Last week, Square decided to acquire Afterpay for $29 billion. Afterpay began operations in Australia in October 2014 and got listed in May 2016 at a valuation of $125 million. It is one of the pioneers in the “Buy Now Pay Later” or BNPL space. As the name suggests, BNPL enables paying later for a purchase. At the time of checkout itself, customers get to know whether a BNPL provider can enable them to pay in instalments. While there is no upfront fee for the customer, a fee is levied for delays. BNPL providers charge retailers a fee for every transaction, which forms the majority of providers’ revenues. Hence, unlike credit card customers, BNPL customers don’t cross-subsidise one another; instead, the merchant bears the cost for everyone. This proposition has resonated particularly well with the millennials.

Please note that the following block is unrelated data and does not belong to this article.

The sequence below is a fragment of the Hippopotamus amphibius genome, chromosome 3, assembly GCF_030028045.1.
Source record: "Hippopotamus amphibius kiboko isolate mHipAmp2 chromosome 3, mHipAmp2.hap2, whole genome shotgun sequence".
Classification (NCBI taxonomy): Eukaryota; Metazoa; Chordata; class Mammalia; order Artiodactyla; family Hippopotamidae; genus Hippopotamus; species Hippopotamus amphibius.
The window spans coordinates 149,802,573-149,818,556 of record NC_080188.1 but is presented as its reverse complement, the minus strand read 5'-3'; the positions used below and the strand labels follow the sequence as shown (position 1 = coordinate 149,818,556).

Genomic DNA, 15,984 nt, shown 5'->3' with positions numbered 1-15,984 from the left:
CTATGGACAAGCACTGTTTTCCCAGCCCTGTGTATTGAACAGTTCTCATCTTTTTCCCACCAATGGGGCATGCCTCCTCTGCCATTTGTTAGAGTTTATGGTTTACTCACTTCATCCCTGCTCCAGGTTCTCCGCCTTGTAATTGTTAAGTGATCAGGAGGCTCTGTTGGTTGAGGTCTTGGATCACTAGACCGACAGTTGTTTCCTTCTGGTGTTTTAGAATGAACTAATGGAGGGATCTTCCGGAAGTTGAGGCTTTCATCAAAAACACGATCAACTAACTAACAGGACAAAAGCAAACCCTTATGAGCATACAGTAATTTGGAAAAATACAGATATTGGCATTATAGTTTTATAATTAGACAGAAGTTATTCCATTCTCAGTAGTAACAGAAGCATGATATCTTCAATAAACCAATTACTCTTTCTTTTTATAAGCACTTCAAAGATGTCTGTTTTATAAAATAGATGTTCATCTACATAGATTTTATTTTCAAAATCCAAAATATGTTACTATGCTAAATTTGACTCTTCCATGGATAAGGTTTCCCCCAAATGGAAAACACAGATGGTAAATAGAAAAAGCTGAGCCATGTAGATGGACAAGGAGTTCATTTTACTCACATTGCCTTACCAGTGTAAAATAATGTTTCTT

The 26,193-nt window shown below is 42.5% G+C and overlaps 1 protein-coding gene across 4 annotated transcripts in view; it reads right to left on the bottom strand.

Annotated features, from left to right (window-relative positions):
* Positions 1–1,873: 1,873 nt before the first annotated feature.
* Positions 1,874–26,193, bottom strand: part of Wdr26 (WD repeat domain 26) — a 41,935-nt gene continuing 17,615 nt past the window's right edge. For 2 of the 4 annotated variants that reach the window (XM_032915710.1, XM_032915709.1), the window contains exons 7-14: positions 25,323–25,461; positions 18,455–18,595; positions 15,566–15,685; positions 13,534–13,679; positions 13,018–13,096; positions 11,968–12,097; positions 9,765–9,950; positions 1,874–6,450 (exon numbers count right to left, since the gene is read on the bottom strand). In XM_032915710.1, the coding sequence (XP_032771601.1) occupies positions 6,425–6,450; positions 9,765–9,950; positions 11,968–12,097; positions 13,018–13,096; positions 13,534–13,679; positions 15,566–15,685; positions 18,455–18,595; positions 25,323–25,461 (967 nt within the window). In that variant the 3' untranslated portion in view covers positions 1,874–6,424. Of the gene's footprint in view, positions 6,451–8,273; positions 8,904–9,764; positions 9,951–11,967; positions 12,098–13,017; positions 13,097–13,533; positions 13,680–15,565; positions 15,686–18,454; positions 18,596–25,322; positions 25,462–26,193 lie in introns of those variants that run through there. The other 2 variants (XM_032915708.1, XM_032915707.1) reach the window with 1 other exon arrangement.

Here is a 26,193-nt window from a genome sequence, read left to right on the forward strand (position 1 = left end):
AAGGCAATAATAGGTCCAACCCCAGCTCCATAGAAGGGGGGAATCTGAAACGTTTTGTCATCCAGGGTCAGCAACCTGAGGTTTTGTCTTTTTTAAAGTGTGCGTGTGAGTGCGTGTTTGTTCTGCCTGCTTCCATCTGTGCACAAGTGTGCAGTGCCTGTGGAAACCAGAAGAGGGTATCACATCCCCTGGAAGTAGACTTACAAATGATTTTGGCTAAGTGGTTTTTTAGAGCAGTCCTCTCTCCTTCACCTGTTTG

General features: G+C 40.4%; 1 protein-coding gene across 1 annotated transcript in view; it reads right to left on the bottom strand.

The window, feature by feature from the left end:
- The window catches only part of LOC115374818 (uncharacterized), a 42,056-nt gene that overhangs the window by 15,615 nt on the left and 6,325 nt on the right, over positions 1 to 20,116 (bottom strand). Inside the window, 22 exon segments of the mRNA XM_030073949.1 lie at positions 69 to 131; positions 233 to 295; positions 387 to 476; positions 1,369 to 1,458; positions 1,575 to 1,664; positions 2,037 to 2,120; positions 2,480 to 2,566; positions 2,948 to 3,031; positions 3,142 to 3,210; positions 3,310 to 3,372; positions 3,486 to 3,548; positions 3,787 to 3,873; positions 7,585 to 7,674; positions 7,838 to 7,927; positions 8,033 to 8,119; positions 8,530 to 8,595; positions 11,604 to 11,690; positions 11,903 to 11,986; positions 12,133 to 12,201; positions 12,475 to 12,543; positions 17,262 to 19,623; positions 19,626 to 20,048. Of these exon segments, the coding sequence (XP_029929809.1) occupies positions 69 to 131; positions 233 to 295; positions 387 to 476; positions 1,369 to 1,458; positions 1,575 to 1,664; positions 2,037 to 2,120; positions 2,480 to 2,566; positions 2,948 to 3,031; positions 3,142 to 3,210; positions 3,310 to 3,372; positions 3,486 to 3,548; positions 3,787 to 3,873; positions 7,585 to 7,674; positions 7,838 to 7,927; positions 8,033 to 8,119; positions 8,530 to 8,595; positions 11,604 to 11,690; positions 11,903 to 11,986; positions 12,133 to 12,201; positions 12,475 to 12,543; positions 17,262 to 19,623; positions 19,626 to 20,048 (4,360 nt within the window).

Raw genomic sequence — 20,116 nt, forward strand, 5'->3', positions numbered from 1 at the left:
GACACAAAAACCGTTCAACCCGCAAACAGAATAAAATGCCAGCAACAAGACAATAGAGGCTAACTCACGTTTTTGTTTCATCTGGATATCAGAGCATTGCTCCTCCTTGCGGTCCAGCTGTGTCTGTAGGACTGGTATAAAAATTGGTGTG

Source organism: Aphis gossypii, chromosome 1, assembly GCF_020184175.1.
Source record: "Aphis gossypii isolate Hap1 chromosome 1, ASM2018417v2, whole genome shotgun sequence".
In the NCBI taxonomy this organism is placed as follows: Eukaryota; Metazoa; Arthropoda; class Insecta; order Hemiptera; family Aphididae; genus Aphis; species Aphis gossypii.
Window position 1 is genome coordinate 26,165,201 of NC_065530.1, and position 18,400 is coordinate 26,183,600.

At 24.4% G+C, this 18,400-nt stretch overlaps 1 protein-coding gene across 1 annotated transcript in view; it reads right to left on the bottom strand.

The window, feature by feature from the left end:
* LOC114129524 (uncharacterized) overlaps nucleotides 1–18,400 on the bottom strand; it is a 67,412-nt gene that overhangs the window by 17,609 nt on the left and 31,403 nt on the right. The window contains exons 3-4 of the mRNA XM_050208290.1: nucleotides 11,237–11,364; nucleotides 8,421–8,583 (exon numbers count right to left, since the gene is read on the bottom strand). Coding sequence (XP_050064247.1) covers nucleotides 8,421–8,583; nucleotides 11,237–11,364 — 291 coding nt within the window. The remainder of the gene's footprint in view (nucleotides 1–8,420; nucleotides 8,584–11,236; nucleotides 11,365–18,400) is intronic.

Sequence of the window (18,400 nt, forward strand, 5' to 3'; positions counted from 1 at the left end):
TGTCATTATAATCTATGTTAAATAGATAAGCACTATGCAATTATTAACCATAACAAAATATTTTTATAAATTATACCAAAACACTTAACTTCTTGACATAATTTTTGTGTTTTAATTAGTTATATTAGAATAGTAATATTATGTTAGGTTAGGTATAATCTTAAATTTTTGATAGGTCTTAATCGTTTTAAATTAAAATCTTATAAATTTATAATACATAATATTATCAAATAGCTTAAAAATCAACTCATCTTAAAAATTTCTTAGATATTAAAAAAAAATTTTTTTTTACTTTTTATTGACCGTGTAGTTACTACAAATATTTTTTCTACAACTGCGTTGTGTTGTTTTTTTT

The emerging internet economy is fundamentally changing the way consumers and businesses interact with each other. The implications of this megatrend are enormous. It is disrupting traditional businesses in more ways than one. A new crop of digital-native, mobile-first companies is emerging and scaling up at warp speed, enabled by a world-class, frictionless payments ecosystem. In general, there can be large value creation opportunities in disruptive, technology-enabled, emerging business models, and these will become a larger part of the market over the next 5-10 years. Given the heterogeneous nature of business models, there will be large winners and losers.